An international trailer for “Hitchock” has been released today, featuring lots of new scenes, including – finally – a couple of bits involving Toni as Hitch’s assistant Peggy. The film is set to be released in most European countries February 2012. The new trailer can be watched in the video archive.
|A new production still from the upcoming “Hitchcock” has been released. In it, Toni Collette is featured as Hitch’s assistant Peggy Robertson, framed by Michael Stuhlbarg as Lew Wasserman and Anthony Hopkins as Hitchcock. Robertson, a long-time collaborator of the director, is said to be responsible in tracing the “Psycho” book and bringing it to Hitchcock’s attention. The film will be theatrically released in the USA on November 23 and co-stars Helen Mirren, Scarlett Johansson and Jessica Biel.|
As a long overdue task for the site, I’ve started working on the image library, adding and organizing pictures of Toni’s career from the beginning to recent. To start, lots of event pictures from 1995 have been added, including the New York premiere for “Muriel’s Wedding”, the Independent Spirit Awards and various other New York premieres. For previews and a full list of new additions, click below.
Image Library – Appearances – 1995 – Independent Spirit Awards (March 25, 1995)
Image Library – Appearances – 1995 – “The Basketball Diaries” Premiere (April 19, 1995)
Image Library – Appearances – 1995 – “Il Postino” Premiere (June 01, 1995)
Image Library – Appearances – 1995 – “Smoke” Premiere (June 08, 1995)
Image Library – Appearances – 1995 – Unknown Event 03
“Hitchcock” has celebrated its world-premiere at yesterday’s opening of the AFI Film Festival. Director Sacha Gervasi and actor James D’Arcy – who plays Anthony Perkins playing Norman Bates – were on hand at the premiere, the rest of the cast was absent unfortunately. But that didn’t stop the critics from enjoying the film, especially the lead performances by Hopkins and Mirren. A collection can be found below.
The Los Angeles Times, Glenn Whipp
Hopkins fills the master’s shoes and jowls as capably as you’d expect [...] but it was Mirren who earned the evening’s biggest ovation, drawing a huge round of applause after a speech in which the long-suffering Reville dresses down Hitchcock, detailing the ways she tirelessly and endlessly supported her husband through their marriage.
Hitflix, Gregory Ellwood
Among the supporting actors, Johansson is fine as the pro’s pro in Janet Leigh, but there isn’t much of an arc to her character. Sadly, Toni Collette also doesn’t have much to do as Hitchcock’s longtime assistant Peggy Robertson and that makes you wonder if much of her performance is on the cutting room floor. Ralph Macchio is memorable in one short scene as screenwriter Joe Stefano. Jessica Biel has one of the few legitimate arcs among the supporting cast as Vera Miles, a onetime protégé of Hitchcock’s who has decided to take her life in another direction. Industry audiences and cinephiles will find much of the inside jokes about moviemaking entertaining, but it’s the performances of Hopkins and Mirren which will drive “Hitchcock” to successful returns on the art house circuit.
Indiewire, Charlie Schmidlin
Based on Stephen Rebello’s book, “Alfred Hitchcock and the Making of Psycho,” the source material proves there’s indeed a compelling story to be told here, but while Gervasi’s comedy-drama presses charmingly on this period in Hitchcock’s career, the film ultimately collapses under its own lightweight intentions of tribute turned romance. And while there are many relationships and aspects of Hitchcock’s life that provoke cinephilic glee, like his mid-production bickering with Peggy and Saul Bass (Wallace Langham), or the fevered arguments with Paramount over budget, Gervasi continually employs the hindsight method of historical storytelling; namely, using the audience’s present knowledge to telegraph a knowing chuckle from a character’s clueless perspective.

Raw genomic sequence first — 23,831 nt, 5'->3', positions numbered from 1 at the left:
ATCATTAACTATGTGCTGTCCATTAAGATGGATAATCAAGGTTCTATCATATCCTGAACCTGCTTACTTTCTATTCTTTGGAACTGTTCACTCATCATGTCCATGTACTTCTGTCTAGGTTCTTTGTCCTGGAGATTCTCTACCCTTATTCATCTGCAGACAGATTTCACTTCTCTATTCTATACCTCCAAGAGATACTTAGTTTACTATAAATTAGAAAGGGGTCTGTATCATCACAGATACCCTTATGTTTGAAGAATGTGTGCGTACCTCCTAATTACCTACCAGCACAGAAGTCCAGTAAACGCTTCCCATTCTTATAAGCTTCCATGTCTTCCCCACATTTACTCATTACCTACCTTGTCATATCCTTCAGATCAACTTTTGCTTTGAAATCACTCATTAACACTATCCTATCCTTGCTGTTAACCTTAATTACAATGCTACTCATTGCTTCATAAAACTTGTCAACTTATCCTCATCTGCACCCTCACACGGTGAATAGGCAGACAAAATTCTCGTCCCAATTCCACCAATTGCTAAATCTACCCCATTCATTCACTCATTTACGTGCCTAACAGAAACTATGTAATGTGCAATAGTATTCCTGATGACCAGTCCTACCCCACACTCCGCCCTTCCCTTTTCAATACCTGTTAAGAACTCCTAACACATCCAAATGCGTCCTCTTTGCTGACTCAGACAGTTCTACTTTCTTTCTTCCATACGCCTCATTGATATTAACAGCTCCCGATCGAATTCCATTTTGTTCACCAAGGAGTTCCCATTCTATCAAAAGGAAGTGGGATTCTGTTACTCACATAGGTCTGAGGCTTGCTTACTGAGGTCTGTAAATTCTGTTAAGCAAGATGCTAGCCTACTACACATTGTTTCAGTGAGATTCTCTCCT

The Wrap, Mickey Glazer
“I think they liked it,” Gervasi told TheWrap. “They seemed to laugh, they seemed to applaud.” The audience did both for the surprisingly funny film. The AFI audience gave two applause breaks during the screening: one following a pivotal Mirren monologue and the other during an appropriately “Hitchcock” scene at the end, where the real action is heard, imagined and enjoyed but not seen. In another full circle, the film’s epilogue (non-spoiler) mentions that Hitchcock never won an Oscar, but did win the AFI’s Lifetime Achievement award in 1979.”
Today marks Toni Collette’s 40th birthday. It feels a bit unreal to write that, because wasn’t it just a couple of years ago that Toni came to our attention in “Muriel’s Wedding”? Unbelievable but true, this has been 18 years ago. Since then, Toni has managed to become one of the most versatile actresses of her generation with an international career on screen, stage and television. And 22 years after her start, she is in demand as always. Her birthday coincides with today’s world-premiere of “Hitchcock” at the AFI Film Festival. So what better day to give the site a brand new look. All content is still up with most pages being updated, especially the film pages. The image library will be updated next with many new additions. I hope you enjoy the new look, have fun browsing around.
|Two new production stills from the upcoming “A Long Way Down” have been released. Both stills feature the film’s key players – Pierce Brosnan, Toni Collette, Aaron Paul and Imogen Poots. The film, based on Nick Hornby’s best-selling novel about four strangers who meet on New Year’s eve on a building roof from which they have planned to jump, will be released in 2013.|